Homework Help Network

May 26, 2005 by

Many teachers that I’ve worked with have maintained a homework help line either via phone. Increasingly, teachers hand out their e-mail address in order for more tech savvy students and parents to write for help when they have the need instead of waiting around for a designated time to call. The teacher is then free to answer questions on his or her own time, without having to sacrifice a block of time each evening. The teacher also demonstrates in quite clearly that he or she is eager to help students, and is even willing to speak their language (the Internet). However, an even more progressive option for help with homework comes from other students helping each other through a homework help site.

That’s where the blog comes in. Instead of students calling only people they’re comfortable talking to in class (or being reluctant to even ask another student for help at all) imagine having a student-run homework help blog. Using a blogging tool, students could post questions, answers, and even host discussions or study sessions from the comfort of their own computer. Students more prone to shyness could post anonymously, while more outspoken individuals could help establish themselves as resident “experts” within the classroom.

The best thing is it allows for multiple inputs at once (instead of just a two way phone call), doesn’t tie you up on the phone line for hours, and allows other students to model effective teaching and tutoring methods. The time involved is actually quite minimal as teachers can safely monitor discussion through automated administrator controls on a number of blogging websites. Set up is often as simple as a few clicks of the mouse, registering yourself on a blogging web site, and then inputting a few variables such as your e-mail, the name of the site, and choosing a template. No HTML knowledge is necessary! It would just require 5 or 10 minutes once or twice a week to introduce what’s being discussed in class to start a new discussion, as Larry Benson does with his math class. The workload is further reduced because you can continue to use the site from year to year, as students are able to draw from a previous class’ experience and add their own knowledge. Below are a few sites that can help you get started with creating your own homework help network:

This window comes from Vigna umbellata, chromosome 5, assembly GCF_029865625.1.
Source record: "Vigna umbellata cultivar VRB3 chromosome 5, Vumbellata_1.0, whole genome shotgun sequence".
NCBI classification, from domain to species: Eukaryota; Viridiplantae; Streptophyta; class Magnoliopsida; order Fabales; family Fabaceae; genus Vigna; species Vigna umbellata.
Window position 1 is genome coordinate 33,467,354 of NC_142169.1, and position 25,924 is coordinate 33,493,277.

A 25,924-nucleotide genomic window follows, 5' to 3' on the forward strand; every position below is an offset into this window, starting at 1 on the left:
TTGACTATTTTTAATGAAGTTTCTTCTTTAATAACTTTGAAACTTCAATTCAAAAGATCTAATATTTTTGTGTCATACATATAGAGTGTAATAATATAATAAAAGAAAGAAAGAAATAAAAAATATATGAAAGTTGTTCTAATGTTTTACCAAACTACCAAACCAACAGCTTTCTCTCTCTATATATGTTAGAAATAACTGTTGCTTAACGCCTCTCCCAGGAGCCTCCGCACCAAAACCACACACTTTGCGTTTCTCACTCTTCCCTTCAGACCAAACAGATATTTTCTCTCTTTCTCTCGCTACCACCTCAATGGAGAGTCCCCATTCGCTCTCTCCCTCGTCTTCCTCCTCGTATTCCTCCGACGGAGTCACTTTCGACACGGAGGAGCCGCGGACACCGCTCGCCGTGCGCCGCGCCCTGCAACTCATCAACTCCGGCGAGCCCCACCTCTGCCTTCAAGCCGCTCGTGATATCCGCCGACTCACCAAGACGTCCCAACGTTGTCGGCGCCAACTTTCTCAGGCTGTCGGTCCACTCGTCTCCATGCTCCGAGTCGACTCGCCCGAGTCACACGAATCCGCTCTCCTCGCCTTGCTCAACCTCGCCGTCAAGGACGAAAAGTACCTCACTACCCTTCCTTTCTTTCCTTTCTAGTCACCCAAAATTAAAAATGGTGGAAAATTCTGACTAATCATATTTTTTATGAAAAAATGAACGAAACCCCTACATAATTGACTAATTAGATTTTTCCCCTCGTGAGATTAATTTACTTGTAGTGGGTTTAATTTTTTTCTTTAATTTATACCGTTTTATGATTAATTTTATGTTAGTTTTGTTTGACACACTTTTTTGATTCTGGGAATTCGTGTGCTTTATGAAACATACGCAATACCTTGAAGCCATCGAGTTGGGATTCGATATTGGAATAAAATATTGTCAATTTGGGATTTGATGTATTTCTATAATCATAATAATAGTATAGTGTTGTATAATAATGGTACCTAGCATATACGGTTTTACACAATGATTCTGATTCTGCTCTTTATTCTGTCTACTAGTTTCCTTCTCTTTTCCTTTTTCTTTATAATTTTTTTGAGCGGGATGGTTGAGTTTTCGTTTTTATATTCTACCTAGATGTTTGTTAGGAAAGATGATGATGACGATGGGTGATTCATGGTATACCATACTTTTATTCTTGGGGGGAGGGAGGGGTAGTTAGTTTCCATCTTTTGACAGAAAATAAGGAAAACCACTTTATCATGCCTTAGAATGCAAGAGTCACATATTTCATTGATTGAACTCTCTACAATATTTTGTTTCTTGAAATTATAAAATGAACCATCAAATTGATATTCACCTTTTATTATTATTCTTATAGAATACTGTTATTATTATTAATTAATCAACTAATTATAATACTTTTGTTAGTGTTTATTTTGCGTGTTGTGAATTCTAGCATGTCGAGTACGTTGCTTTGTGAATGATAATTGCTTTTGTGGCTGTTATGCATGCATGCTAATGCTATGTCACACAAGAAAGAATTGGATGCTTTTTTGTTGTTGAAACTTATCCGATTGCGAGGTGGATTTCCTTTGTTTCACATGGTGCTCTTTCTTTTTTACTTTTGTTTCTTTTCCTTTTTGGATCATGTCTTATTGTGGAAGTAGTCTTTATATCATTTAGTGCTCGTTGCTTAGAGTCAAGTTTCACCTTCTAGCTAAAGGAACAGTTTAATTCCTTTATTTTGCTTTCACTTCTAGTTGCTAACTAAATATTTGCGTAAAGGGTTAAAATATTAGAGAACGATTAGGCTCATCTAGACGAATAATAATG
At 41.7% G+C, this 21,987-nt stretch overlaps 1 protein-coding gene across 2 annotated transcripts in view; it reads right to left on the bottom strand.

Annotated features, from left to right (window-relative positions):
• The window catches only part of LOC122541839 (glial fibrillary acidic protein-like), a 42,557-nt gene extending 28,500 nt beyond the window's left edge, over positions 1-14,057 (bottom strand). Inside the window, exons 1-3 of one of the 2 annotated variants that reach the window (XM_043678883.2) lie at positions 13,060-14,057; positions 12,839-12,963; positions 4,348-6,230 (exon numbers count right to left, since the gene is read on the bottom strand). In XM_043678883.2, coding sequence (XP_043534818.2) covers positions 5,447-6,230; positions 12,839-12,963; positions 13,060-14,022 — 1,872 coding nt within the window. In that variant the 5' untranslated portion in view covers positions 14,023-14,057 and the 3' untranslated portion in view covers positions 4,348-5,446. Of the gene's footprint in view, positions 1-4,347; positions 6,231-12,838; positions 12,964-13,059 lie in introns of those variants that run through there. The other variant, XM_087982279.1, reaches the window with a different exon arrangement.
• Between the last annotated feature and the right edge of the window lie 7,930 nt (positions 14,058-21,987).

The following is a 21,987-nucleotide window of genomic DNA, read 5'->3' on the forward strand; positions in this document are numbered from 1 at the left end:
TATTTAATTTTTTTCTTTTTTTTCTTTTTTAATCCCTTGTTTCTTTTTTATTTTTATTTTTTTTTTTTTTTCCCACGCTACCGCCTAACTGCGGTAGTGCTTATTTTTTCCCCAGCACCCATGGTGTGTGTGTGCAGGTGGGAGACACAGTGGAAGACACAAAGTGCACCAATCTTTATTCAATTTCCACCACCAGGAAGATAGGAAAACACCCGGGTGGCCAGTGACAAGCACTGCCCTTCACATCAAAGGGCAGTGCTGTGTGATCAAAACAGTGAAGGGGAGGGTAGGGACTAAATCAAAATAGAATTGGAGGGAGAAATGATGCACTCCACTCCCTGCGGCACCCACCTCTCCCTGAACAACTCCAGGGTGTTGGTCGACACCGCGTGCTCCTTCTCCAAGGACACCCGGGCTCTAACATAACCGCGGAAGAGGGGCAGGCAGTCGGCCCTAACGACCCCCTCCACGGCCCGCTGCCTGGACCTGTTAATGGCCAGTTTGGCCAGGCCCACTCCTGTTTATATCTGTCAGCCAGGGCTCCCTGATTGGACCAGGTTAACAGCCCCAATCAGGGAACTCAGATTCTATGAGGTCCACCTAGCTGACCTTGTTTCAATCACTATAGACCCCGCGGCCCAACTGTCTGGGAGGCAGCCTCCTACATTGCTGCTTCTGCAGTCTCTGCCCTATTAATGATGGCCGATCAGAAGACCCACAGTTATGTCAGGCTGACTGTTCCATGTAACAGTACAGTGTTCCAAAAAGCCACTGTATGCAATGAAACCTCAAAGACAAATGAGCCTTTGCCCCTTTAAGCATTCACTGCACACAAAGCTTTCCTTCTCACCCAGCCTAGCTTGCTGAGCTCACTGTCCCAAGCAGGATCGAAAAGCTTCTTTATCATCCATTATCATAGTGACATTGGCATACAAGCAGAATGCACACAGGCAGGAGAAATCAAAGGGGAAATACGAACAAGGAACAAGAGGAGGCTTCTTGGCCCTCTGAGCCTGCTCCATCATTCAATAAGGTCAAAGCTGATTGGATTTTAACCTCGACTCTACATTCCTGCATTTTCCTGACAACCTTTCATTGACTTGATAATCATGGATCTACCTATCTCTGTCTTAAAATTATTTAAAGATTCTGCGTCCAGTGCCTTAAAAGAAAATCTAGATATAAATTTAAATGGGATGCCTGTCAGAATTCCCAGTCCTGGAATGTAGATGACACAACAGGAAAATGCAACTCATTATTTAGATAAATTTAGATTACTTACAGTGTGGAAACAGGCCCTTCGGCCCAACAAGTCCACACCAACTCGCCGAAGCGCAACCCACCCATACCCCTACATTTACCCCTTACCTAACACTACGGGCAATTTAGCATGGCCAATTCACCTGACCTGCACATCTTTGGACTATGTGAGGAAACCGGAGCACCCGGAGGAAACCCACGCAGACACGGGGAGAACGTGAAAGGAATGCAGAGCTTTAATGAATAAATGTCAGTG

Free Blogging Tools

Visit My Class
– My personal favorite, Jim Wenzloff has worked with November Learning
to create a home for educators to safely blog.

School Blogs
– An education oriented blogging tool co-founded by Adam Curry, former
MTV-vj turned blogger.

Blogmeister
– A blogging tool designed for teachers and students, it can be password
protected so only class members may view an participate. You do need
to e-mail David Warlick to get an account set up.

Blogger
– A public blogging tool, it can be viewed by anyone. Not education oriented, but
you will gain instant "cred" with your students for using it.

Subscription Based
Blogging Tools

Blackboard
– One of the original educator’s sites for setting up class discussions.

Blog Harbor
– Non educational oriented site with lots of features. It costs about
9 bucks a month for basic service.

Typepad
– A popular, and easy to use blog tool. Lots of templates and only costs 5 bucks a month for basic hosting. Not an education oriented site.

 

 

 

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1 Comment

  1. Dan

    The sites you mention seem to be mostly for peer help or for very motivated teachers. I’m wondering if you’ve seen any results or know of any personal cases where this has actually helped the student in a sustained fashion instead of just providing an answer or 2. I’ve found with some kids in my family that they are responding to these different online tutoring websites. My niece is an active user of http://www.tutorjam.com and they seem to be helper her make real progress. Thoughts?

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